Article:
A consultants' plan to convince more Lethbridge residents to park the family car got a rough ride Monday at city council.
Their "high level" report, focusing on the city's transportation needs well into the future, recommended steps to increase use of transit, cycling and car-pooling to reduce the impacts of growth as the city approaches a population of 100,000 and later, 130,000 people. It also urged more immediate bus service improvements, allowing would-be passengers to get where they're going more easily.
But councillors, meeting as the city's community issues committee, found plenty to question in the consultants' recommendations. They delayed further debate on the report to regular city council meeting, after their report is rewritten.
The report's proposals for transit improvements would have seen costs double over the next decade, Coun. Faron Ellis warned. Yet consultants found only a tiny minority - less than two per cent of the city's residents - regularly use transit to get to work or classes.
"That's a lifestyle choice," Ellis said during a break in debate - and others shouldn't be asked to subsidize transit any more than they do now.
"We're always going to be an automobile-dependent community," he said. "It's not evil."
So the city's spending priorities should be on more roads, he said - not buses.
With about $9 million spent on transit operations today, he said, taxpayers could see that soar to $18 over the next decade if the report's recommendations were adopted. That's money better spent on roadway and intersection improvements, Ellis said.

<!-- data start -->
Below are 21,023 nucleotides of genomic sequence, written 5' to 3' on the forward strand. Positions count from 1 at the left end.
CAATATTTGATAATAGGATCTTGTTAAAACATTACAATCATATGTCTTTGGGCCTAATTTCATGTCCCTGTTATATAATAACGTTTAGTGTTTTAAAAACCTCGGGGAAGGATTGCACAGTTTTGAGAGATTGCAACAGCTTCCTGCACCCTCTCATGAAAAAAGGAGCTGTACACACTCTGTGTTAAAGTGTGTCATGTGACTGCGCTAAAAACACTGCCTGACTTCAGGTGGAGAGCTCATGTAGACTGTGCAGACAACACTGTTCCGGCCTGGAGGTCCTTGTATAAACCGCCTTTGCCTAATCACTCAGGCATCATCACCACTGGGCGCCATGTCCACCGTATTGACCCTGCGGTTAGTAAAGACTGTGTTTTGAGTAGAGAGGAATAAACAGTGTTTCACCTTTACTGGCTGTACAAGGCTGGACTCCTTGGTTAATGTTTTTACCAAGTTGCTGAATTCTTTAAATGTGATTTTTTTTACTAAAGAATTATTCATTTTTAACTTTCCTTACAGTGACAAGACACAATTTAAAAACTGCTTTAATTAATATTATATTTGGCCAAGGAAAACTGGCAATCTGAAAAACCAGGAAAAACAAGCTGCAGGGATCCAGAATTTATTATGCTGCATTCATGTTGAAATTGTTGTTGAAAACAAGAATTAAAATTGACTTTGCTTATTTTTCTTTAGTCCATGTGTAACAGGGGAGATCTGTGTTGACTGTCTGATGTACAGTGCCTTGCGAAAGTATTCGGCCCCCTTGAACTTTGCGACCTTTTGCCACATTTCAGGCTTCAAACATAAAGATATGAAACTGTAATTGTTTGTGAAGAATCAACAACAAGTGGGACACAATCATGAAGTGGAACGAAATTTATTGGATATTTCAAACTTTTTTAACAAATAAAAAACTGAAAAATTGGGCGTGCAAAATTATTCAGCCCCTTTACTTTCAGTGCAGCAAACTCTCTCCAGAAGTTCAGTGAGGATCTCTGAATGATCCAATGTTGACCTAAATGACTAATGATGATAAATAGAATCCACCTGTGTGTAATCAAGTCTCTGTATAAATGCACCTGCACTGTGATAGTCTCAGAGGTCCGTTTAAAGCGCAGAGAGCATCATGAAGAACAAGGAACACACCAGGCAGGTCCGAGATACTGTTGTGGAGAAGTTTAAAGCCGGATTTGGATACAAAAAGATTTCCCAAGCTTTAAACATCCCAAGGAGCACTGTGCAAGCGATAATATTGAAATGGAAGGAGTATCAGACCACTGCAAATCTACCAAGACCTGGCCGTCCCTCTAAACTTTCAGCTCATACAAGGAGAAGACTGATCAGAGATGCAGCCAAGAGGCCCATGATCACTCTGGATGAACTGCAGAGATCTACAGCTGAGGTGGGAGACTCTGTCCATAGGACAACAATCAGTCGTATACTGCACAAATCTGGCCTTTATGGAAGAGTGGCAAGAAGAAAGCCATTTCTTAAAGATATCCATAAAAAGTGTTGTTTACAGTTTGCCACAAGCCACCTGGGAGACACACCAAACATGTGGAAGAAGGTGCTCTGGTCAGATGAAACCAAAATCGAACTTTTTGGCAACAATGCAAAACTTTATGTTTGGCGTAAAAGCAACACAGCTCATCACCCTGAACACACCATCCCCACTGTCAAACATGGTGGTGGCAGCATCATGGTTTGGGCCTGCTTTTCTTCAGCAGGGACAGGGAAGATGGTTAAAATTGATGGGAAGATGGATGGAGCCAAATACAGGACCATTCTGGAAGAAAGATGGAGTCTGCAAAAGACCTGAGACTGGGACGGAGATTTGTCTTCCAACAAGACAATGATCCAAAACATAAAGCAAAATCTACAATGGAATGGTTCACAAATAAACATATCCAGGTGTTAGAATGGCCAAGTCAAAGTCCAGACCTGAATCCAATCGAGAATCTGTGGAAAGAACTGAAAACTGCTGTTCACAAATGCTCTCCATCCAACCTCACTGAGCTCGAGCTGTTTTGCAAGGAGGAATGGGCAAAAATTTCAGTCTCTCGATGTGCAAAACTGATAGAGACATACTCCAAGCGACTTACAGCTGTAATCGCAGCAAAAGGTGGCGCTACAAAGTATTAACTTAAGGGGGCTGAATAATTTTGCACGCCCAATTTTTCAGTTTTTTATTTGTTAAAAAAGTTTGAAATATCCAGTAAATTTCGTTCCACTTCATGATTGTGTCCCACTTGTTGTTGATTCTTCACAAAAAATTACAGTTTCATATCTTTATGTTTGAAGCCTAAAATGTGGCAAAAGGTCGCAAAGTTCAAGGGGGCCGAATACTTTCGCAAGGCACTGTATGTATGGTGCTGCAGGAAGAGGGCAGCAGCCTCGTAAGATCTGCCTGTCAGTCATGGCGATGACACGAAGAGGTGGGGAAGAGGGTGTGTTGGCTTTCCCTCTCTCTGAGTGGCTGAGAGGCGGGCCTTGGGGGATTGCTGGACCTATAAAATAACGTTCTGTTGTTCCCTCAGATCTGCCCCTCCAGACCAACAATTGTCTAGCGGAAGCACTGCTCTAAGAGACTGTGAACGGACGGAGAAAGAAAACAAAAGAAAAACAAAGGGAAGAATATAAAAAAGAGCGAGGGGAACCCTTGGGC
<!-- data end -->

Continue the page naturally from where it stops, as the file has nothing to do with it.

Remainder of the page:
The report, compiled by Associated Engineering under the direction of city administration, is expected to become the city's new transportation master plan once council has approved further amendments.
Doug Hawkins, the city's director of infrastructure services, told council this is the first time Lethbridge's planning, transportation and transit departments have worked together on a master plan. Previously, he said, the master plan concentrated on the city's arterial and collector roads - with little reference to pedestrians, cyclists or public transportation.
Deputy mayor Tom Wickersham, who chaired the meeting, praised the decision to present a more comprehensive look at the city's growth and mobility needs. City departments "are not working in a silo," he said.
Greater variations in population density were also suggested, and planner Maureen Gaehring told council many home buyers are already choosing smaller lots.
At the same time, she said, Lethbridge developers are moving toward a more conventional "grid" pattern of streets and avenues, allowing residents to get around more easily by bicycle or on foot, and permitting less circuitous transit routes.
Lethbridge residents no longer favour the "circulinear" development patterns of the 1970s and 1980s, Gaehring said.
While the city's annual population growth may average two per cent, transportation manager Darwin Juell said, figures show traffic continues increasing by about three per cent every year. Intersection and roadway improvements will be underway again this year, he told council, and he's recommending more for the city's next capital improvement plan.
He confirmed recent studies have shown University Drive and Whoop-Up Drive can be improved to meet growing traffic volumes on the city's westside. From a road capacity viewpoint, there is no need to spend about $150 million on a proposed "Chinook Trail" bridge across the river.